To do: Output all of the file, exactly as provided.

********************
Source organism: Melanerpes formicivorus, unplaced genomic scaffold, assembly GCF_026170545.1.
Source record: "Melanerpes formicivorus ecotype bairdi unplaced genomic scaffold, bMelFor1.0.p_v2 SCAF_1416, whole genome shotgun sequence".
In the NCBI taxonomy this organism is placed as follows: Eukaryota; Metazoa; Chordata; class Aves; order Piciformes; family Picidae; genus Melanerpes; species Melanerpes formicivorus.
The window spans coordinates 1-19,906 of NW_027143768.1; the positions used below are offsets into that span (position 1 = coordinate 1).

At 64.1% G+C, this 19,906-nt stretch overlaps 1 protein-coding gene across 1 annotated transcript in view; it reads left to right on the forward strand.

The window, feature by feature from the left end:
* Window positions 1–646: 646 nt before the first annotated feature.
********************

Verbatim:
Source organism: Melanerpes formicivorus, unplaced genomic scaffold, assembly GCF_026170545.1.
Source record: "Melanerpes formicivorus ecotype bairdi unplaced genomic scaffold, bMelFor1.0.p_v2 SCAF_1416, whole genome shotgun sequence".
In the NCBI taxonomy this organism is placed as follows: Eukaryota; Metazoa; Chordata; class Aves; order Piciformes; family Picidae; genus Melanerpes; species Melanerpes formicivorus.
The window spans coordinates 1-19,906 of NW_027143768.1; the positions used below are offsets into that span (position 1 = coordinate 1).

At 64.1% G+C, this 19,906-nt stretch overlaps 1 protein-coding gene across 1 annotated transcript in view; it reads left to right on the forward strand.

The window, feature by feature from the left end:
* Window positions 1–646: 646 nt before the first annotated feature.